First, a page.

Ruby Gillman, Teenage Kraken – The Coolest Teen in the Underwater World

MOVIE PREVIEW – Ruby Gillman is an average teenager who just wants to fit in at school. But when she discovers that she is a descendant of the legendary sea monsters, the krakens, her life turns upside down. Will she be able to protect the oceans from evil forces and find her place in the underwater world? Get ready for a hilarious action-comedy from DreamWorks Animation!


Sometimes the hero you’re meant to be lives beneath the surface. This summer, DreamWorks Animation dives into the murky waters of high school life with this wild, heart-filled animated action-comedy in which a shy teenager discovers that he’s part of the legendary royal family of the mythical sea kraken, and destined for greater things in the depths of the ocean than he ever knew. he would have dared to dream.
Kind, awkward 16-year-old Rudy Gillman is desperately trying to fit in at Oceanside High School, but mostly he just feels invisible. She tutors the skateboarding guy she has a crush on in math, but it seems the boy only admires her for her fractals; and she can’t hang out with the cool faces at the beach because her over-anxious mom has forbidden Ruby from going in the water. But when she breaks Mommy’s number one rule, Ruby discovers that she is a direct descendant of the Kraken and will inherit the throne from her no-nonsense grandmother, the Warrior Queen of the Seven Seas. Krakens have sworn to protect the world’s oceans against vain, power-hungry mermaids who have been at war with Krakens since ancient times. There is only one big and immediate problem to overcome: the beautiful and popular new girl at school, Chelsea, happens to be a mermaid… So Ruby must accept herself and bring her best form to protect her loved ones.



Unleash the host inside you


The ocean is a mysterious world – people on land have only a vague idea of it. This world and the fantastic creatures that live in the depths of the waves have long excited the imagination of Oscar® nominee Kirk DeMicco. In his fourth animated feature, Ruby Gillman, teen kraken, DeMicco draws on the finest traditions of folklore and myth to tell a compelling story about a not-quite-ordinary teen who learns a startling truth about herself and her origins¸ and unleashes the hero within.

“As a filmmaker, I’ve always strived to tell stories that defy expectations,” says DeMicco. – In the case of Ruby Gillman, teen kraken, I was most interested in what I could get out of the mythology of krakens and mermaids in this sense. According to tradition, the kraken is a giant sea monster that must be avoided at all costs. In our film, I wanted to exploit the idea that krakens are actually invincible and well-intentioned protectors of the seas. Similarly, I wanted to turn the usual image of mermaids on its head, creating a much more complex and detailed mythology that will surprise the audience because it was not what they expected.”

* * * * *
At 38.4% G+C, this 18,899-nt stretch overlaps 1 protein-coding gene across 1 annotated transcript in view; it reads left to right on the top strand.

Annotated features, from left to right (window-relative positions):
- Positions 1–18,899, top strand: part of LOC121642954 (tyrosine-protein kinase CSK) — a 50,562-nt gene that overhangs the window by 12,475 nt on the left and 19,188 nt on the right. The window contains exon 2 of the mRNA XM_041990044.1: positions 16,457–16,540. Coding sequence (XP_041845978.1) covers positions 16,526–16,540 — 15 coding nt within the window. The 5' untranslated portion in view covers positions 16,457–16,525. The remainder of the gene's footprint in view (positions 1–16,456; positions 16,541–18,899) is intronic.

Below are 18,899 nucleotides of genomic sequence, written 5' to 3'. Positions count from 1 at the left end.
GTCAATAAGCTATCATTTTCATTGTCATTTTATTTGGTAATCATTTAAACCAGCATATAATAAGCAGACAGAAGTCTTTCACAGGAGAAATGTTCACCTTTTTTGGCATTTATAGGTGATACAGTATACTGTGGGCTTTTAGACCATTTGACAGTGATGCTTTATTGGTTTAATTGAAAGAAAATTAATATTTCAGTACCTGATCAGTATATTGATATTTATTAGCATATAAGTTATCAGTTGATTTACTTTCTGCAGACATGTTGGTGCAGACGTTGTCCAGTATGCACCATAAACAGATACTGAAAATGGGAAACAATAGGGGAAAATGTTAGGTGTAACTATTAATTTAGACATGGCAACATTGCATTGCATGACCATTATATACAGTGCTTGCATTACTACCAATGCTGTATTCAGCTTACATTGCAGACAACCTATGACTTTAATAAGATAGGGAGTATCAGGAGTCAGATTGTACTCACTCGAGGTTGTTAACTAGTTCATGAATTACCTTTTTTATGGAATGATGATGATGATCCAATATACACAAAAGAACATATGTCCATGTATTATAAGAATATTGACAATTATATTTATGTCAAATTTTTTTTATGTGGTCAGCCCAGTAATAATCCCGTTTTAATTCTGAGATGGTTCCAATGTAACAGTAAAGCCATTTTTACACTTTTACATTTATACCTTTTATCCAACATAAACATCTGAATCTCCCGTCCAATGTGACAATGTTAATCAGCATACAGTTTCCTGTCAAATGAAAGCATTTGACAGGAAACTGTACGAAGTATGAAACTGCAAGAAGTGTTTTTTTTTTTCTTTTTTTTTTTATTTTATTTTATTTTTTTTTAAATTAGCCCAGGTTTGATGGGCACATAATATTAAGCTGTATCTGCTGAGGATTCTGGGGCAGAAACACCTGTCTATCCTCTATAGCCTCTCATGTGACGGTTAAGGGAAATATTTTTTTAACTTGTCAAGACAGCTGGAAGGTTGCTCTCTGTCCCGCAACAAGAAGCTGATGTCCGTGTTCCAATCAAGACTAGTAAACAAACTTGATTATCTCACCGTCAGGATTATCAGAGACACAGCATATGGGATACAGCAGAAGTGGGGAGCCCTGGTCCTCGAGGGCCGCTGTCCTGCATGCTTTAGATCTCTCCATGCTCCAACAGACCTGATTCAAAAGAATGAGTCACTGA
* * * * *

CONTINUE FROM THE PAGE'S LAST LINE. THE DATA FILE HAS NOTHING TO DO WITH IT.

The result is a visually stunning, emotionally gripping, very funny and very wet coming-of-age story about a teenage girl who finds her place in the world and learns more in the process than she ever dreamed of. “At DreamWorks Animation, it’s a long-standing comedy tradition to reinterpret the heroic adventures of heroes: this is what we did with the ogre who saves the princess, the panda who becomes a warrior, and the progressive Viking teenager and his wounded dragon who change the fate of their loved ones,” says Margie Cohn, president of DreamWorks Animation. . “Ruby Gillman opens a new chapter in this tradition: we have a teenage girl with extraordinary abilities.”

Ruby set out for the canvas more than three years ago. The creators initially focused on the things worn by the Gillman family, but then they decided that the young heroine should be placed at the center of mythologically inspired adventures. “When you work with mythological creatures, you are not bound by the laws of the real world,” explains DeMicco. – You can let your imagination run wild and create completely unique creatures. But more importantly, mythological creatures allow us to say fundamental truths about questions of existence. For example, about our fear of the unknown, or how we struggle to find our place in the world – these creatures help unfold the answers to these questions, and in a memorable way.”

Producer Kelly Cooney Cilella joined the project back in 2019, early in development, and was impressed by how cleverly the story reinterprets the ancient myth, while also focusing on family togetherness. “The comedy concept is very original from the start: the kraken-mermaid confrontation, which the audience may have certain preconceptions about, is well wrapped and placed in a high school setting,” explains the producer. “But what really got me into this story is the mother-daughter-grandmother relationship and its development during the plot.”

DeMicco and Cooney Cilella tapped Faryn Pearl, who originally joined the production as a story writer, to co-direct. “Faryn is a lot like Ruby,” says Cooney Cilella. – His humor is incredibly mischievous, which fits the style of the film perfectly. In addition, he brought such deep emotions to the story, with which our story can really soar.”